Digital Distribution - love it or hate it, it's here to stay. I think I'd like it a lot more if the prices were more competitive, and my internet was faster and more stable. Man, I miss my fiber internet from the Netherlands. The NPD has studied American spending habits, showing huge growth in digital, and EA has something to say about it, too.
We've talked a lot about digital sales, prices, and how this can all affect brick and mortar games shops. Now it seems that Microsoft is going to try lowering online prices - but it's just on a trial basis.
Usually, refunding a pre-order game on Steam was a matter of calling up Valve support, now, you can refund pre-orders with a simple click of a button. Steam users on the Steam forums discussed the new feature which Valve didn’t formally announce.
It seems like almost everyone has an iPhone, iPod or iPad these days. I actually had one of the early iPods back in the day. That thing was a brick, but I loved it. Now it seems that maybe I would love the Vita in the same way, if we believe PlayStation UK's Managing Director, Fergal Gara.
Good Old Games, the awesome website that lets you play fantastic new and old games on current operating systems, has officially launched their return policy. Considering that they are also fully DRM-free with their distribution, this is pretty awesome and gives me hope for the future of digital distribution.
I keep remembering old school consoles. You know, the ones you were able to just plug in and start playing as soon as you took them out of the box? I know, I know, they didn't have nearly the same functionality that our new consoles have, but for some people who couldn't download their day one patch from the PlayStation Network, it's hard to even know what the functionality is.
There has been quite some outrage over digital sales lately, and rightly so. EA was seriously ripping people off (surprise, surprise) and the PS4 digital versions of games are more expensive than Xbox One versions. Now EA and Ubisoft have solved the problem, and explained why it happened to begin with.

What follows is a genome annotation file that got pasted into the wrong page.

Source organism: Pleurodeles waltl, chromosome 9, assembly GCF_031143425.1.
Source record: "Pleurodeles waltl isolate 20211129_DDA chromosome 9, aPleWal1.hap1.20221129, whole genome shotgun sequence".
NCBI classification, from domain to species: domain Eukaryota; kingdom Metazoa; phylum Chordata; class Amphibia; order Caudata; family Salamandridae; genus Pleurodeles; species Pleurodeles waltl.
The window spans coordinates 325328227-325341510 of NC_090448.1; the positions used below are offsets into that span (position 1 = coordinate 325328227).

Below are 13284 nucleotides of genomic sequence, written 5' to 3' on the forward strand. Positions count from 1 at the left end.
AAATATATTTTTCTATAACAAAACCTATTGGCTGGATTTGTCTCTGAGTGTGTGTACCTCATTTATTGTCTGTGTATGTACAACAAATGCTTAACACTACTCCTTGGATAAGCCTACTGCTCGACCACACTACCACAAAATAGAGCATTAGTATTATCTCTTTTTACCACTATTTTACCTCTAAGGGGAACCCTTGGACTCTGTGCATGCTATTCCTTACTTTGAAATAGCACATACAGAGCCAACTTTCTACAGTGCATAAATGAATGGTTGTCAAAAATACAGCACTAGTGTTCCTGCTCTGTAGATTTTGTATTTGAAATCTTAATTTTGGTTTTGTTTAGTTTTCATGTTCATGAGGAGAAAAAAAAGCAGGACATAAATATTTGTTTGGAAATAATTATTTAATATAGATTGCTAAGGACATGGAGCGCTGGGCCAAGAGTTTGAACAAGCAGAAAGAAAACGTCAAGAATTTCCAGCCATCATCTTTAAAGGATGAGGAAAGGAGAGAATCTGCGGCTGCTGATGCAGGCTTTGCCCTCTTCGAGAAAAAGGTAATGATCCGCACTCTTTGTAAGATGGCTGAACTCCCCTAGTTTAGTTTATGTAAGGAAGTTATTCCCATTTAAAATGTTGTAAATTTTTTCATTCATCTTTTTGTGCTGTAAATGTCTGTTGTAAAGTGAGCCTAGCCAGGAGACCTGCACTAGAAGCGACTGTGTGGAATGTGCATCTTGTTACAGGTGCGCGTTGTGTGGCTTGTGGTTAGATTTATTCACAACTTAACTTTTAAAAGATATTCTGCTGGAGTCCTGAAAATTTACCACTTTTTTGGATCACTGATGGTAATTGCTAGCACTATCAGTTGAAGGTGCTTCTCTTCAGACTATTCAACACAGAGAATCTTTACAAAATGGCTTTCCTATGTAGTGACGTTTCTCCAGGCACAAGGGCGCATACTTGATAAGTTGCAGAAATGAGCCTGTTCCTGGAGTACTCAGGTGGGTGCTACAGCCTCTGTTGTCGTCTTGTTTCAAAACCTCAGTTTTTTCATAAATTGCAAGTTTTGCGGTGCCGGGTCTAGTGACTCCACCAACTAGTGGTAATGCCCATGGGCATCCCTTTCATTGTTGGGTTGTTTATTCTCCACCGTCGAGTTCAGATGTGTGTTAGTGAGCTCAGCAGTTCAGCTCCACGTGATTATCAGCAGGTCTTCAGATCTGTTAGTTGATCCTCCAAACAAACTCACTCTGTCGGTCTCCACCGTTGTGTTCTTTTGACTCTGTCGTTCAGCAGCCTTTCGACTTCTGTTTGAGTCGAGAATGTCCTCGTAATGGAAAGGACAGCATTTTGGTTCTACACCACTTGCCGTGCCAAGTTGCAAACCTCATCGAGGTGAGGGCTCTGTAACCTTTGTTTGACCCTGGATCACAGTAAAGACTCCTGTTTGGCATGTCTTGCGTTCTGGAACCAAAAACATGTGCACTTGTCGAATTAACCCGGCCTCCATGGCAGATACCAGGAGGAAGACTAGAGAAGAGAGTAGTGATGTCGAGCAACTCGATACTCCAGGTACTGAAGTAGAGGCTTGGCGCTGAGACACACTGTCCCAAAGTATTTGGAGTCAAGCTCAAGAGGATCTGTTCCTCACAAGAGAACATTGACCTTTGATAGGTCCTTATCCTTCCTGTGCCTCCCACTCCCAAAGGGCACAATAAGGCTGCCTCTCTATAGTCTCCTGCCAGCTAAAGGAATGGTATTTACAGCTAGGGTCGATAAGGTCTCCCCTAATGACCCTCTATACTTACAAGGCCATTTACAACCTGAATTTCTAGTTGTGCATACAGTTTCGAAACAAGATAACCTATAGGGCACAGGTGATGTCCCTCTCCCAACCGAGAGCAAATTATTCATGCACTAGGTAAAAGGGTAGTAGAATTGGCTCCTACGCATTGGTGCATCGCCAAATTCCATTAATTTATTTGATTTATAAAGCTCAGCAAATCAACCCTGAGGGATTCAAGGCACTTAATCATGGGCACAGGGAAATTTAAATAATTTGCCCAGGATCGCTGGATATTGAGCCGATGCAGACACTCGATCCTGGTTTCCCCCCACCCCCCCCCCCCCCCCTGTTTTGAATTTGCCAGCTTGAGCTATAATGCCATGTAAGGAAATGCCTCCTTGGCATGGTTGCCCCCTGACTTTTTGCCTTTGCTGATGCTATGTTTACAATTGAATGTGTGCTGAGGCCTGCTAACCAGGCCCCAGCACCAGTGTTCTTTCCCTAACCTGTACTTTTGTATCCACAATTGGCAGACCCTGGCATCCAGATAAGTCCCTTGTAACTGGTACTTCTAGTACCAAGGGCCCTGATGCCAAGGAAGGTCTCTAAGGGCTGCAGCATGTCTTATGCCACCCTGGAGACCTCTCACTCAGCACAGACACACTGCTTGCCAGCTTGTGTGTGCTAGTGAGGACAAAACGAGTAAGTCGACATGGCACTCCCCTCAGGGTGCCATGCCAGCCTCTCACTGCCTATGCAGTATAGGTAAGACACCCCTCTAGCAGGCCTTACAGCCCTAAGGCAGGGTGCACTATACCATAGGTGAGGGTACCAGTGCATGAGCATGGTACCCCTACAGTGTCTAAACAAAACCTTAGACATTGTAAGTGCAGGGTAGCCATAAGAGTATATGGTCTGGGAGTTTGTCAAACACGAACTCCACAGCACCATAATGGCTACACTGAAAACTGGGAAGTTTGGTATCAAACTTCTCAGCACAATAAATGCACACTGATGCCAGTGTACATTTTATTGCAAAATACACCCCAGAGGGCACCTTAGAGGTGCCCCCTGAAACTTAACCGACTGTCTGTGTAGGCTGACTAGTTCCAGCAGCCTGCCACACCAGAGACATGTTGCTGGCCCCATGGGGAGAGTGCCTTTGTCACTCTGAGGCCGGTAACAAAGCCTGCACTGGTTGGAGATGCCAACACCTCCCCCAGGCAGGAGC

So yesterday I told you about some of the insane gouging going on from EA - overcharging on digital distribution and fleecing people simply because they live in a different country. Now, it seems that digital version of games are more expensive, particularly if you have a PS4.
There is no doubt, people love to hate EA. They have one of the worst images of all the gaming companies around, even though they're trying to change that. Yet, with news like this coming out, it's still a long time until anyone will trust them.
Speaking to the UBS Global Technology Conference, EA CFO Blake Jorgensen stated that most consumers were buying three games for their new PS4s. Most interesting was the newfound commitment to brick and mortar sales.
With digital distribution the dominant force in the video game industry, due to its low overhead costs and ease of access, physical collectors editions and disks are likely to be phased out with the onset of next generation consoles and hardware.
In a major development for PC gamers and digital distribution, Steam has announced Family Sharing. Yes, it's only going into limited Beta, and there are plenty of restrictions, but this is a fantastic step in the right direction. Who wants to join my 'family'?
When the Xbox One was revealed, there were a lot of features that made gamers grab their digital torches and pitchforks. As we all know, this then led to Microsoft's 180 on DRM and always online. However, one feature disappeared that was really quite cool - Family Sharing.
Origin has launched their "Great Game Guarantee" policy, allowing gamers to receive refunds on returns of digitally distributed content. Amazing! Could this be the first step towards improved policies on digital distribution?
If we were to believe Microsoft (before their 180), everyone has an internet connection and is living with their data in the cloud. While this may be true for some, Sony acknowledges that most gamers still prefer to go to their local store and buy their games on disc.